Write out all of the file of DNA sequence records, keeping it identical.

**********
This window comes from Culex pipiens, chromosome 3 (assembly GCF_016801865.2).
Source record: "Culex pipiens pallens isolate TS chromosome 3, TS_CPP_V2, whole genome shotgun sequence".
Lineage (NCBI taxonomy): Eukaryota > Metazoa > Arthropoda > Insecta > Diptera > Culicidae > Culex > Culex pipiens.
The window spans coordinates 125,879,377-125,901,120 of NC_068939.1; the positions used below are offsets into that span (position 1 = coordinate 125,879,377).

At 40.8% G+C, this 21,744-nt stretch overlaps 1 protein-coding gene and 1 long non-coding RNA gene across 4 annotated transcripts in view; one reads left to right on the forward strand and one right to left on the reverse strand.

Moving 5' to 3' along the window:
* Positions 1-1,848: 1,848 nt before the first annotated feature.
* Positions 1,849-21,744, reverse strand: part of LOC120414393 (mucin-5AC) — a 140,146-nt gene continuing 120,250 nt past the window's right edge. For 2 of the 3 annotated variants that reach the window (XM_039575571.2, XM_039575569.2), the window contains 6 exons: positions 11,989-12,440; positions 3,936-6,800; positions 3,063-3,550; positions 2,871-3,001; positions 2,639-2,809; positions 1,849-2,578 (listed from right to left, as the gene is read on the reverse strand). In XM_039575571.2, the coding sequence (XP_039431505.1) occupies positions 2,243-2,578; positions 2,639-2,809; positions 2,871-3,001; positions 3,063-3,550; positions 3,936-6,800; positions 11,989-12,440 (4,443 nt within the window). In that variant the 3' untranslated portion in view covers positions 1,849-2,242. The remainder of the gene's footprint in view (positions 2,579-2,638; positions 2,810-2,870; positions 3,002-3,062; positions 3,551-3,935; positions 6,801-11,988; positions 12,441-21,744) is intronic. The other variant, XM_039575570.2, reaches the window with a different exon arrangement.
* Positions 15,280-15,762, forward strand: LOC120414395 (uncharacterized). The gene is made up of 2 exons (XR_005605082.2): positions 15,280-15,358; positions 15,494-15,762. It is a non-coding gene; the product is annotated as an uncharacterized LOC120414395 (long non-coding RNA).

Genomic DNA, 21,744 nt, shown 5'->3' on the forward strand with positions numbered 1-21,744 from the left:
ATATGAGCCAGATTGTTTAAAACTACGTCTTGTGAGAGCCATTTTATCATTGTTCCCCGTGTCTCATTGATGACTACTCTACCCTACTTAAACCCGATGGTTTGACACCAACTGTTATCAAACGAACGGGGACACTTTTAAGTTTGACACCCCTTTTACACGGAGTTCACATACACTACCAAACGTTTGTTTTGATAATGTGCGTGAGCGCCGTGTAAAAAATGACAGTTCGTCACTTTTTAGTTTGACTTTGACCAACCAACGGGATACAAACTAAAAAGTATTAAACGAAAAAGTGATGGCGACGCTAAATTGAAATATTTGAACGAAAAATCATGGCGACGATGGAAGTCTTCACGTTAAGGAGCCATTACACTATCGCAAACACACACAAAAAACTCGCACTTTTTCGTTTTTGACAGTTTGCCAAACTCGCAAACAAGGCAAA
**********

This window comes from Culex pipiens, chromosome 3 (assembly GCF_016801865.2).
Source record: "Culex pipiens pallens isolate TS chromosome 3, TS_CPP_V2, whole genome shotgun sequence".
Lineage (NCBI taxonomy): Eukaryota > Metazoa > Arthropoda > Insecta > Diptera > Culicidae > Culex > Culex pipiens.
The window spans coordinates 125,879,377-125,901,120 of NC_068939.1; the positions used below are offsets into that span (position 1 = coordinate 125,879,377).

At 40.8% G+C, this 21,744-nt stretch overlaps 1 protein-coding gene and 1 long non-coding RNA gene across 4 annotated transcripts in view; one reads left to right on the forward strand and one right to left on the reverse strand.

Moving 5' to 3' along the window:
* Positions 1-1,848: 1,848 nt before the first annotated feature.
* Positions 1,849-21,744, reverse strand: part of LOC120414393 (mucin-5AC) — a 140,146-nt gene continuing 120,250 nt past the window's right edge. For 2 of the 3 annotated variants that reach the window (XM_039575571.2, XM_039575569.2), the window contains 6 exons: positions 11,989-12,440; positions 3,936-6,800; positions 3,063-3,550; positions 2,871-3,001; positions 2,639-2,809; positions 1,849-2,578 (listed from right to left, as the gene is read on the reverse strand). In XM_039575571.2, the coding sequence (XP_039431505.1) occupies positions 2,243-2,578; positions 2,639-2,809; positions 2,871-3,001; positions 3,063-3,550; positions 3,936-6,800; positions 11,989-12,440 (4,443 nt within the window). In that variant the 3' untranslated portion in view covers positions 1,849-2,242. The remainder of the gene's footprint in view (positions 2,579-2,638; positions 2,810-2,870; positions 3,002-3,062; positions 3,551-3,935; positions 6,801-11,988; positions 12,441-21,744) is intronic. The other variant, XM_039575570.2, reaches the window with a different exon arrangement.
* Positions 15,280-15,762, forward strand: LOC120414395 (uncharacterized). The gene is made up of 2 exons (XR_005605082.2): positions 15,280-15,358; positions 15,494-15,762. It is a non-coding gene; the product is annotated as an uncharacterized LOC120414395 (long non-coding RNA).

Genomic DNA, 21,744 nt, shown 5'->3' on the forward strand with positions numbered 1-21,744 from the left:
ATATGAGCCAGATTGTTTAAAACTACGTCTTGTGAGAGCCATTTTATCATTGTTCCCCGTGTCTCATTGATGACTACTCTACCCTACTTAAACCCGATGGTTTGACACCAACTGTTATCAAACGAACGGGGACACTTTTAAGTTTGACACCCCTTTTACACGGAGTTCACATACACTACCAAACGTTTGTTTTGATAATGTGCGTGAGCGCCGTGTAAAAAATGACAGTTCGTCACTTTTTAGTTTGACTTTGACCAACCAACGGGATACAAACTAAAAAGTATTAAACGAAAAAGTGATGGCGACGCTAAATTGAAATATTTGAACGAAAAATCATGGCGACGATGGAAGTCTTCACGTTAAGGAGCCATTACACTATCGCAAACACACACAAAAAACTCGCACTTTTTCGTTTTTGACAGTTTGCCAAACTCGCAAACAAGGCAAA